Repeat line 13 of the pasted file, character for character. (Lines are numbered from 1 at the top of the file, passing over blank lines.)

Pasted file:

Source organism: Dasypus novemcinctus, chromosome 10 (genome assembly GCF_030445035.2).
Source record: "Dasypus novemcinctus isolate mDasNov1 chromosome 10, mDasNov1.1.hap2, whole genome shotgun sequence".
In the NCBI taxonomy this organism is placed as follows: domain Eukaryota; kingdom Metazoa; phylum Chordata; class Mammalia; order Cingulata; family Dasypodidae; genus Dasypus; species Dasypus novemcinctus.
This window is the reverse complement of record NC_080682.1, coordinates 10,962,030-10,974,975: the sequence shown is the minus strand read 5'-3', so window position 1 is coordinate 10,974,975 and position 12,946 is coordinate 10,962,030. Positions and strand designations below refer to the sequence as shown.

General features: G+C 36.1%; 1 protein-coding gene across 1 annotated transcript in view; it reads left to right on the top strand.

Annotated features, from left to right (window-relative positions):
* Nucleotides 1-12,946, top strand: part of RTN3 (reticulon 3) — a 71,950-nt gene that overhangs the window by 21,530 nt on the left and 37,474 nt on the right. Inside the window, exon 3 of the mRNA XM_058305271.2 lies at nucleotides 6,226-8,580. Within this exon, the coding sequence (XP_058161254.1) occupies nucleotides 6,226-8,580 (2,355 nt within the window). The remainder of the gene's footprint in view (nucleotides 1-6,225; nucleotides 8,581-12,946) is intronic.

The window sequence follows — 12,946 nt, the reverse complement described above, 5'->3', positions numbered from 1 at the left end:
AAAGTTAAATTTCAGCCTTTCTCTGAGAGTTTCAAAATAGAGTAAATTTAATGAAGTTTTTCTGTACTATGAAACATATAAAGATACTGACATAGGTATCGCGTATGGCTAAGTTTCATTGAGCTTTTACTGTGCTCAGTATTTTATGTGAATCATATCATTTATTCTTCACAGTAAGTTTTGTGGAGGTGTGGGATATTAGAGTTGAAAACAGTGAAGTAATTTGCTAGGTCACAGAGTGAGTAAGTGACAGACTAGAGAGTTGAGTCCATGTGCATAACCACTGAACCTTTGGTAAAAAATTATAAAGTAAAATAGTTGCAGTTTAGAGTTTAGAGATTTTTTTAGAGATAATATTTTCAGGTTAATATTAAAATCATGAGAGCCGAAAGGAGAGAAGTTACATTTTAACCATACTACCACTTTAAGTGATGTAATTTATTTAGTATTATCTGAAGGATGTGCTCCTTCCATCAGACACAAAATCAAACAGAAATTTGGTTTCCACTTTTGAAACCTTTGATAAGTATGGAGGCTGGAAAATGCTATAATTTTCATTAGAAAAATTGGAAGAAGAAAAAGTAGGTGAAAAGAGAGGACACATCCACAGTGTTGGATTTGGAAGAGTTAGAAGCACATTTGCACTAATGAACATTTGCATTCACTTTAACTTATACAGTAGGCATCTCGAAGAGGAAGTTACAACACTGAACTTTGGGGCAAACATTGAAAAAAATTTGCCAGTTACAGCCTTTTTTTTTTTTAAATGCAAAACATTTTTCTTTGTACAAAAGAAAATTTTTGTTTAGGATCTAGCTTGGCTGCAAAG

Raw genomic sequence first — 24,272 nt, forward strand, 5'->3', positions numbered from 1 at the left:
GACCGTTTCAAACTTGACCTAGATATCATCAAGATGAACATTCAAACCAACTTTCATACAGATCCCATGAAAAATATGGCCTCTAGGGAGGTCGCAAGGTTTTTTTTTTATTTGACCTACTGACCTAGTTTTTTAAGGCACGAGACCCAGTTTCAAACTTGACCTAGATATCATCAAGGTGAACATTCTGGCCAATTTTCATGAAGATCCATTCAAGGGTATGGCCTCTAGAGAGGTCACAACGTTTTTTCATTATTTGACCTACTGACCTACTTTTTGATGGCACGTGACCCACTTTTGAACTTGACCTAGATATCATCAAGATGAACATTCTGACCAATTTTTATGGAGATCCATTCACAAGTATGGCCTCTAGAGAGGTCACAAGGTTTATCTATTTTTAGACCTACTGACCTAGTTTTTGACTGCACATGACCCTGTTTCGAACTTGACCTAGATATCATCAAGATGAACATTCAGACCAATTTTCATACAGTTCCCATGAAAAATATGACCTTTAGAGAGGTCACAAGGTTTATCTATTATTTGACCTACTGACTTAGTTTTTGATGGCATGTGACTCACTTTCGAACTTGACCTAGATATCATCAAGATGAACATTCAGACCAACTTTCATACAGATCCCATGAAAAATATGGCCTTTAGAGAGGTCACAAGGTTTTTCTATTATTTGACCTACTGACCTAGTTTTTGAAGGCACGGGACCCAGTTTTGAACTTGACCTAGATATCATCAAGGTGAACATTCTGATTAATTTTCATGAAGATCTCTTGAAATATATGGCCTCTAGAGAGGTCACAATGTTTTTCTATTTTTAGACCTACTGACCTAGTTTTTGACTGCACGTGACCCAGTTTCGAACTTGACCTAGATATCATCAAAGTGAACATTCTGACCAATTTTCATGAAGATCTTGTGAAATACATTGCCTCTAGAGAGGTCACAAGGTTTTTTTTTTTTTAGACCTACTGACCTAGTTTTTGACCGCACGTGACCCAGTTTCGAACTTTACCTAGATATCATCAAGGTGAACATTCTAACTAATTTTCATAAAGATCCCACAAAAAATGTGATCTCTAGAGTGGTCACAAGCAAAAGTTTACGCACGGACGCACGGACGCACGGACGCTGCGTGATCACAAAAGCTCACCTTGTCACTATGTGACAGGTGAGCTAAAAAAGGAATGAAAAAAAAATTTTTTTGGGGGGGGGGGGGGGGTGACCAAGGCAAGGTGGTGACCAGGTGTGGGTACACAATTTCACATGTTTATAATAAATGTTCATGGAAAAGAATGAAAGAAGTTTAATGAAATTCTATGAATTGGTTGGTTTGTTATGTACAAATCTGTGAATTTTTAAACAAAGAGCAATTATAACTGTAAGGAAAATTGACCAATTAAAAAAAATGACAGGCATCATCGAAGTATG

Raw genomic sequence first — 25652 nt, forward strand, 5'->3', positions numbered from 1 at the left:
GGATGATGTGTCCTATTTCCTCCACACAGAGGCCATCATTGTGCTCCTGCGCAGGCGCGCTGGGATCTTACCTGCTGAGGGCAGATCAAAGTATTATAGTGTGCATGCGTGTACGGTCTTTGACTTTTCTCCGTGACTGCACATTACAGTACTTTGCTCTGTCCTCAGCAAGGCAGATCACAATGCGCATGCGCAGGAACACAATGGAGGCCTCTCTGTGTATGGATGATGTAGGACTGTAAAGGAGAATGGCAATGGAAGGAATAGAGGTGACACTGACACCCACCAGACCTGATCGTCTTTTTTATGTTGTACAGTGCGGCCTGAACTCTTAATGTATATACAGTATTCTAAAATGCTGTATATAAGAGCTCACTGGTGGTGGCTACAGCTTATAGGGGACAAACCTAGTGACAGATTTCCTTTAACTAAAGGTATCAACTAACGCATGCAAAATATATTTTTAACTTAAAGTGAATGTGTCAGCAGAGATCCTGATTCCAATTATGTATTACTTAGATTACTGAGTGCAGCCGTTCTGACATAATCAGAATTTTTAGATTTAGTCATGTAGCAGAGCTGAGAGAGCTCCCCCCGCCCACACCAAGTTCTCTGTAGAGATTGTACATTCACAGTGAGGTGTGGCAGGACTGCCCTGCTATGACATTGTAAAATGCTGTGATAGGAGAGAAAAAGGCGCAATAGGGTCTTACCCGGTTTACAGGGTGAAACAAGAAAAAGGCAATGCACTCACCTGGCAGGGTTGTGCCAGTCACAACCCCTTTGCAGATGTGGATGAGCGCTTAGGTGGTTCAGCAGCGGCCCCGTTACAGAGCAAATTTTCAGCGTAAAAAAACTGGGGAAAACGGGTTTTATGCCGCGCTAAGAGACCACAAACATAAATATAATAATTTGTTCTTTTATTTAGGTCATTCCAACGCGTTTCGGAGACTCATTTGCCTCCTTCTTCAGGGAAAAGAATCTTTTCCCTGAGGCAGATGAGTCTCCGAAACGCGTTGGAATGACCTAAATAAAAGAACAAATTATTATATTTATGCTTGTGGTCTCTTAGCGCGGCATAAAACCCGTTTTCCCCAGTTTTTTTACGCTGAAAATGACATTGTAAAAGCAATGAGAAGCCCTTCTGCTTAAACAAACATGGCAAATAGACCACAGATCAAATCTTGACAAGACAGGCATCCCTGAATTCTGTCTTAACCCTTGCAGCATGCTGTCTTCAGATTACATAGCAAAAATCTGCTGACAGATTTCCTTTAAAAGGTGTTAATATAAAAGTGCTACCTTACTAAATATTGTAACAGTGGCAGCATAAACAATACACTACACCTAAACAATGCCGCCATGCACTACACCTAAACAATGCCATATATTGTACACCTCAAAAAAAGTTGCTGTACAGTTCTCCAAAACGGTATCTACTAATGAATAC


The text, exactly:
GGATGATGTGTCCTATTTCCTCCACACAGAGGCCATCATTGTGCTCCTGCGCAGGCGCGCTGGGATCTTACCTGCTGAGGGCAGATCAAAGTATTATAGTGTGCATGCGTGTACGGTCTTTGACTTTTCTCCGTGACTGCACATTACAGTACTTTGCTCTGTCCTCAGCAAGGCAGATCACAATGCGCATGCGCAGGAACACAATGGAGGCCTCTCTGTGTATGGATGATGTAGGACTGTAAAGGAGAATGGCAATGGAAGGAATAGAGGTGACACTGACACCCACCAGACCTGATCGTCTTTTTTATGTTGTACAGTGCGGCCTGAACTCTTAATGTATATACAGTATTCTAAAATGCTGTATATAAGAGCTCACTGGTGGTGGCTACAGCTTATAGGGGACAAACCTAGTGACAGATTTCCTTTAACTAAAGGTATCAACTAACGCATGCAAAATATATTTTTAACTTAAAGTGAATGTGTCAGCAGAGATCCTGATTCCAATTATGTATTACTTAGATTACTGAGTGCAGCCGTTCTGACATAATCAGAATTTTTAGATTTAGTCATGTAGCAGAGCTGAGAGAGCTCCCCCCGCCCACACCAAGTTCTCTGTAGAGATTGTACATTCACAGTGAGGTGTGGCAGGACTGCCCTGCTATGACATTGTAAAATGCTGTGATAGGAGAGAAAAAGGCGCAATAGGGTCTTACCCGGTTTACAGGGTGAAACAAGAAAAAGGCAATGCACTCACCTGGCAGGGTTGTGCCAGTCACAACCCCTTTGCAGATGTGGATGAGCGCTTAGGTGGTTCAGCAGCGGCCCCGTTACAGAGCAAATTTTCAGCGTAAAAAAACTGGGGAAAACGGGTTTTATGCCGCGCTAAGAGACCACAAACATAAATATAATAATTTGTTCTTTTATTTAGGTCATTCCAACGCGTTTCGGAGACTCATTTGCCTCCTTCTTCAGGGAAAAGAATCTTTTCCCTGAGGCAGATGAGTCTCCGAAACGCGTTGGAATGACCTAAATAAAAGAACAAATTATTATATTTATGCTTGTGGTCTCTTAGCGCGGCATAAAACCCGTTTTCCCCAGTTTTTTTACGCTGAAAATGACATTGTAAAAGCAATGAGAAGCCCTTCTGCTTAAACAAACATGGCAAATAGACCACAGATCAAATCTTGACAAGACAGGCATCCCTGAATTCTGTCTTAACCCTTGCAGCATGCTGTCTTCAGATTACATAGCAAAAATCTGCTGACAGATTTCCTTTAAAAGGTGTTAATATAAAAGTGCTACCTTACTAAATATTGTAACAGTGGCAGCATAAACAATACACTACACCTAAACAATGCCGCCATGCACTACACCTAAACAATGCCATATATTGTACACCTCAAAAAAAGTTGCTGTACAGTTCTCCAAAACGGTATCTACTAATGAATAC